Making dough in the slow lane

It took me an equally long time to get the economics of this breadmaking quest sorted. Once I had become obsessed, people kept asking me to bake bread for them too.  All this breadmaking was getting in the way of making a living. Eventually, I had to quit my day job.  I figured that if so many people wanted this bread I was making, surely I could make enough money to keep the bills paid. I soon discovered that the way I was making bread - really slowly, with nothing but super duper organic ingredients - was expensive, both  time wise and with the cost of ingredients themselves. The slow food movement had not yet been born - nor had social media. I had to find a new way to communicate my discoveries so that people would be happy to part with approximately twice to three times the price of a standard loaf. I considered that it took three or four times as long to make for only twice the price of ordinary bread. That's efficiency right there. But would anyone believe me?

It turned out that good old fashioned word of mouth did the job - but my insistence upon natural fermentation meant that I was going to be doing it tough financially till I figured some things out to make this bread more efficiently.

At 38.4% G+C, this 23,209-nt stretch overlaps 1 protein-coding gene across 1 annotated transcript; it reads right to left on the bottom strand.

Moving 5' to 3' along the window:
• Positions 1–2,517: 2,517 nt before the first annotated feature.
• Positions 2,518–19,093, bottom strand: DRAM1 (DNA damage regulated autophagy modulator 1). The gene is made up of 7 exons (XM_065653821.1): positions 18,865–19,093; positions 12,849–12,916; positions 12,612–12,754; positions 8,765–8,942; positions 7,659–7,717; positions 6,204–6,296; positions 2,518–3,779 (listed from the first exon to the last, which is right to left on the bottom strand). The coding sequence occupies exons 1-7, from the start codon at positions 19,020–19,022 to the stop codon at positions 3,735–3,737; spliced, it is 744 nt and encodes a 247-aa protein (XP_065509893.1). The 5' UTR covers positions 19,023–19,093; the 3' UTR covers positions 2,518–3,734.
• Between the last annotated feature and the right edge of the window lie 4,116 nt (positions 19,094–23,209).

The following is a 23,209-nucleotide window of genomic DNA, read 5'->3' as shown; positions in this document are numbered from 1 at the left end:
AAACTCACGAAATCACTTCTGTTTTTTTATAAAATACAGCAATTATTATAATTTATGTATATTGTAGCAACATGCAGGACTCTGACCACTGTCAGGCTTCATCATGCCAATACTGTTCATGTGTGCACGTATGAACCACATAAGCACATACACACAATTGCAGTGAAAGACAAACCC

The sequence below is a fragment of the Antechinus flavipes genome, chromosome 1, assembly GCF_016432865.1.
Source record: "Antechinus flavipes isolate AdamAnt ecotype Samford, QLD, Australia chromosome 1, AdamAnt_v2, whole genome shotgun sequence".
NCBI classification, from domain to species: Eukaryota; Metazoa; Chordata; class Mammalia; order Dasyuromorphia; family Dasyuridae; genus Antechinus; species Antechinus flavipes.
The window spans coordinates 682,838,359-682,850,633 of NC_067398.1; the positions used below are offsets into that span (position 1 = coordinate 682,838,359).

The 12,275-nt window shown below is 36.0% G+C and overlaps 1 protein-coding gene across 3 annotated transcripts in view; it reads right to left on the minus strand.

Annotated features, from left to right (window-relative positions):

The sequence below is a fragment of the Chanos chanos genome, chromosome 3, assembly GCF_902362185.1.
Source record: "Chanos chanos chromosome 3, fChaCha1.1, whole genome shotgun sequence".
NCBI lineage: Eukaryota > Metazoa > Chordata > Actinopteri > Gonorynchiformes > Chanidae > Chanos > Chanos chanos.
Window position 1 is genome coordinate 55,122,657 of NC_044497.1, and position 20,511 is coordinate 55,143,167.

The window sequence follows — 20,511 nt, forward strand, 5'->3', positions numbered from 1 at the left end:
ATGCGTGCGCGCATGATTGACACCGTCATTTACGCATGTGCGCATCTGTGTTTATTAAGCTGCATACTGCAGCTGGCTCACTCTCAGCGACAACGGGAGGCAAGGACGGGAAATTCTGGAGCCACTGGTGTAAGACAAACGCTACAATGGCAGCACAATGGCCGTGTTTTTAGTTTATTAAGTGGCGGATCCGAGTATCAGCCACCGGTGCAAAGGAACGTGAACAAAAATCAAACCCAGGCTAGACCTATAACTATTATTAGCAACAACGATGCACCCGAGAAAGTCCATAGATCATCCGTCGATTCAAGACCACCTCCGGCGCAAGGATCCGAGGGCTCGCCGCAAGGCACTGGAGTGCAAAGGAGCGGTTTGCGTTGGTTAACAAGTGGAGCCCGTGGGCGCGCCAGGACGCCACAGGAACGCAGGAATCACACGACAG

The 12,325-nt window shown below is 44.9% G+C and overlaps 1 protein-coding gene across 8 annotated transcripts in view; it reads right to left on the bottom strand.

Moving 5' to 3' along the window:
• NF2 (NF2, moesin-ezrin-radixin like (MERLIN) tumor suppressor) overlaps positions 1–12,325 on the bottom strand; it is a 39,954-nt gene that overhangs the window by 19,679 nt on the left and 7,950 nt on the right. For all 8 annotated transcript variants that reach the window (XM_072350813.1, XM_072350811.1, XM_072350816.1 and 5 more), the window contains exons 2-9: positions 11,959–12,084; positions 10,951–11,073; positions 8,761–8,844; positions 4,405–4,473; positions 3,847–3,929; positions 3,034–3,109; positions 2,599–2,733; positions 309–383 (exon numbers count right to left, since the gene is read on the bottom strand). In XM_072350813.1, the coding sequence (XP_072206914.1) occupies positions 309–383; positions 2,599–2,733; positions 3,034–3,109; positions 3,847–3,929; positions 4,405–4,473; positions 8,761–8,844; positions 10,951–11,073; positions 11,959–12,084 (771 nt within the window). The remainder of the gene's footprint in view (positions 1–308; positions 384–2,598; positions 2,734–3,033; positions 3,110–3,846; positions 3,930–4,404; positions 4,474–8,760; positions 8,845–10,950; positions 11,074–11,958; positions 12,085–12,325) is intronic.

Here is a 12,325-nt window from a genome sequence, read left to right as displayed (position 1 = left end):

Back then, fast was in fashion. Fast food, the fast lane, live fast, die young and leave a good looking corpse.  How could I communicate that slow was good? That good for you was also good? 

It has taken me twenty years to convince enough people to rethink things. And I have lived most of those twenty years with less income than the 'trade bakers' I once employed. And all I have ever been interested in making is 'real bread' - bread that satisfies the soul, the senses, and the body. Bread that definitely won't kill you.

By the way - these days, twenty years on, the per kilogram price for real bread is identical to manufactured 'artisan' breads. Proper bakers are an ingenious lot, and we have worked out how to create economies of scale to service our market at a reasonable price. The volume of our loaves is usually a bit smaller, but a kilo of real bread, made by hand, costs about the same as a kilo of manufactured fancy 'artisan' bread. By the way, the term 'Artisan bread' has been taken up by the corporation now, so it is a deeply polluted catchphrase, betraying the honesty genuine artisan bakers have brought to this newly reinvented craft. The rise in popularity of our boutique breads has meant that higher prices could also be charged in the supermarket for their versions of boutique breads. So our labours have redeemed the price of bread, in a way. Only the corporation, with it's clever marketing and fast lane breads, makes plenty more dough than we do - because they use every trick in the book to make these breads quickly and cheaply.

The fact remains that nine tenths of the bread sold in Australia and overseas is not 'real bread'. Manufactured bread is highly profitable to make when produced in large enough volumes - particularly when a bread factory can make thousands of loaves every couple of hours.